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By Donald Ray Alford, AAFA #0059

Great Grandnephew of Andy, John, and Bill

[Published in AAFA ACTION, Issue #17, June 1992, pages 43-44.]
The Civil War Confederate muster records of three Alford brothers, Andy (born 1842), John (born 1837), and Bill (born 1835) have been submitted to AAFA. They traveled 355 miles from near Murfresboro, Pike County, Arkansas to Mt. Vernon, Missouri where they enlisted in the newly formed Company G, 4th Regiment, Arkansas Infantry, Confederate States Army, on August 17, 1861. This Company was also known as Captain James F. Black's Company, South Arkansas Regiment, C.S.A. These records and the following comments, except as otherwise noted, were excerpted by the author on June 21, 1988, from the National Archives, Civil War Files, Micro Copy No. 317, Roll No. 70, 4th Regiment, Arkansas Infantry, Confederate States Army (CSA).


Briefly, Andy and John were assigned to Company G from the date of their enlistment until their departure from their unit on January 20, 1864. Except for periods of absence when they were hospitalized, both participated in all of the fighting, marching, and deprivation which their unit experienced during this period. This included the bloody battle of Murfresboro, TN (the Union Army called it the battle of Stones River), where Andy was severely wounded in the neck, resulting in two extended periods of hospitalization. Family information says that after he was shot, he crawled into a large stump hole where he hid from the Feds for more than a day until he was rescued by his confederate countrymen. Uncle Andy (as he was known) was somewhat disabled for the remainder of his life.

Following the Battle of Murfresboro on December 31, 1862 and January 1-3, 1863, Andy and John marched and fought through the year 1863, including three days in the Battle of Chicamauga, GA.

The muster records state that Andy and John deserted from their unit on January 20, 1864 while it was camped at Meridian, MS. Family information says that they were tired, hadn't been paid, were needed by their families after being absent since 1861, and couldn't obtain "leave" from their units. So they walked home. If one reads the muster roles of Companies C and G (Co. C's reports help fill in Co. G's gaps, since both companies served together), it is understandable that they would take this action. Extracts from the Company records and their records are as follows, with the author's notes in brackets: The last report, ending August 31, 1864, but actually dated Sept 12, 1864, is the last report in the record of Company G, 4th Regiment, Arkansas Infantry, C.S.A. After Andy and John's experiences up to January 20, 1864, perhaps they understood what possibly lay ahead for their unit. In any case, had they chosen to continue the fighting through the Kennesaw Mountain, Chattahoochee River, Atlanta, Lovejoy Station and Jonesboro conflict, they may not have survived the war! As it turned out, it would have been futile to continue!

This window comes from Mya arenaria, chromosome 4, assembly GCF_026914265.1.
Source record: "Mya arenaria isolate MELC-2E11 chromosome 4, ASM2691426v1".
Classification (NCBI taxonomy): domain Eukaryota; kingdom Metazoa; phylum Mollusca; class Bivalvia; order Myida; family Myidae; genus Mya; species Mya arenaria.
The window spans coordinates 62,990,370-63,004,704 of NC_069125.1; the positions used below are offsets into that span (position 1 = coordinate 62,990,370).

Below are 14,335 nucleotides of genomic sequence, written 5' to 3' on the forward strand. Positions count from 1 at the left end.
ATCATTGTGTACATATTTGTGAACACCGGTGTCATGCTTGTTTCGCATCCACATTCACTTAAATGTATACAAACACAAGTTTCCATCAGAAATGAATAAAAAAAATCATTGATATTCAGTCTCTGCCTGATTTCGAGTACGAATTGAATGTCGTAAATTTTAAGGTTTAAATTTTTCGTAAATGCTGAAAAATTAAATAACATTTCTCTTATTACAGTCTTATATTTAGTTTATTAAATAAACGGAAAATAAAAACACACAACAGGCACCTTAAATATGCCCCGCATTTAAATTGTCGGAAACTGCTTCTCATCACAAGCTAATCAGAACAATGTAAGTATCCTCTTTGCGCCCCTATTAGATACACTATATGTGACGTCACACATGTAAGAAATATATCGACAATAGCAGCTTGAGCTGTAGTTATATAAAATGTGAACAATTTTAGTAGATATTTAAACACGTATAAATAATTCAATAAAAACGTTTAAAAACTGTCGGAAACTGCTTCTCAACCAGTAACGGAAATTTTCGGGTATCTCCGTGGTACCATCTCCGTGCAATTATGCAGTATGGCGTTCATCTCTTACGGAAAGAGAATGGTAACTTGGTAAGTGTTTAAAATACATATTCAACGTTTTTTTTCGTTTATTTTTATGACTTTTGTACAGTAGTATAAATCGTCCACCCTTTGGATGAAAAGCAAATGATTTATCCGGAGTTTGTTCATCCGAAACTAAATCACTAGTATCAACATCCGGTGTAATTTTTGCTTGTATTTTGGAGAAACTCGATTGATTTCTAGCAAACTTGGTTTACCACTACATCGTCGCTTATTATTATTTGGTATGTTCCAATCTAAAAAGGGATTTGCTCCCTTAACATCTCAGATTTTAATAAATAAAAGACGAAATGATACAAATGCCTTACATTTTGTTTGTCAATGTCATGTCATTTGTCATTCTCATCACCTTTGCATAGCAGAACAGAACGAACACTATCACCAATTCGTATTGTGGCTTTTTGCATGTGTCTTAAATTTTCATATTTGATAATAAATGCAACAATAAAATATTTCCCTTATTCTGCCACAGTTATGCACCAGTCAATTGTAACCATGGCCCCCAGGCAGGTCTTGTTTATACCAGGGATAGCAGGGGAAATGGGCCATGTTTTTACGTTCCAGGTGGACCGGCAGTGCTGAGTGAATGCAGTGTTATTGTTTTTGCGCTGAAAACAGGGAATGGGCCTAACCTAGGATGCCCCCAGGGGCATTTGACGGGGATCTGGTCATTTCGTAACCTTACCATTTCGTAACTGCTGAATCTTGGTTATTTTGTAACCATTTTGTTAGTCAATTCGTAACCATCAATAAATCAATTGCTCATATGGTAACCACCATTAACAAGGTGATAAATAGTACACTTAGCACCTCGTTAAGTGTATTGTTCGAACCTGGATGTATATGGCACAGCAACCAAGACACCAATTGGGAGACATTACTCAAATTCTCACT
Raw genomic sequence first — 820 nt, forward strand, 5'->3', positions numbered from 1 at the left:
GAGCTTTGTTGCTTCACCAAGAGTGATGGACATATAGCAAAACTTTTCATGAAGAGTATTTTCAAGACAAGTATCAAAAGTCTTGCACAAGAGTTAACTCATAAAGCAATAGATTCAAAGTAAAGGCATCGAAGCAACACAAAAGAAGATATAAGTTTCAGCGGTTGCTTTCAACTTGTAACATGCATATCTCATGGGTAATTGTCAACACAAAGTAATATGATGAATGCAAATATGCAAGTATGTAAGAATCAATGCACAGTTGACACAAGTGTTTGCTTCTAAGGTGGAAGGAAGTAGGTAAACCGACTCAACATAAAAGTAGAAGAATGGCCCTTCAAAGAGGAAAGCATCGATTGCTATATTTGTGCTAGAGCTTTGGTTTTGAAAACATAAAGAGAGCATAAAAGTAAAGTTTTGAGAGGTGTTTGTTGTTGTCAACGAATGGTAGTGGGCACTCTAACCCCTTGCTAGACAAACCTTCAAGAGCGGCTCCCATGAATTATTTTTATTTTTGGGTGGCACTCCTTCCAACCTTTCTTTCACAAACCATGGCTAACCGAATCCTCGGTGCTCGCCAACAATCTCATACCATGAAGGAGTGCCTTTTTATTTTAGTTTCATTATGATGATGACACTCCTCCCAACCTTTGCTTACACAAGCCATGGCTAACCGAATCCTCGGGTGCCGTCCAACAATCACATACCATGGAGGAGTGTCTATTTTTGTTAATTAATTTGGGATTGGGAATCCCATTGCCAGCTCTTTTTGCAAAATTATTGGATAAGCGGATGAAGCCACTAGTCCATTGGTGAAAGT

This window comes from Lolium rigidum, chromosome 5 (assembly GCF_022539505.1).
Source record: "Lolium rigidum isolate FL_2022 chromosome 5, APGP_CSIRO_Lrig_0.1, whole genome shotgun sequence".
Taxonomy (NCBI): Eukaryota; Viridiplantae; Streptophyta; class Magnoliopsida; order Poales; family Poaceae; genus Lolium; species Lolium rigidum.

William D. Alford, the third brother who enlisted in Missouri that August day in 1861, experienced the war in a totally different way. Incidentally, he was the only one for whom we have a physical description, provided by the U.S. Prisoner of War Camp at Indianapolis, lndiana on May 18, 1865. It reads: "Complexion-florid; Hair-sandy; Eyes-blue; Height-5ft. 7½ inches".

Briefly, Bill remained with Company G until sometime between February 28 and June 30, 1862, when he was "transferred with pay certificate" to St. John's College Hospital at Little Rock, AR. This hospital was used as a Confederate military hospital during the war. His military record shows his employment as Steward, Ward Master, and Wagon Master (?). In view of the poor legibility of the records from which the archive transcriptions were made and in view of family information, it is believed that his duties throughout his tenure were similar to those of today's military corpsman. Thus, the correct listing would be as Ward Steward or Ward Master. It was this experience that caused Bill to enter medical school and obtain his M.D. certification after the war. That, in tum, led to his practice of medicine in Pike County, AR, until his death in 1923 at the age of 88.

The Union Army captured Bill when the hospital was taken by a Federal raid on Little Rock on September 10, 1863. He was imprisoned at Camp Morton, Indianapolis, IN, until he was released under oath on May 18, 1865.

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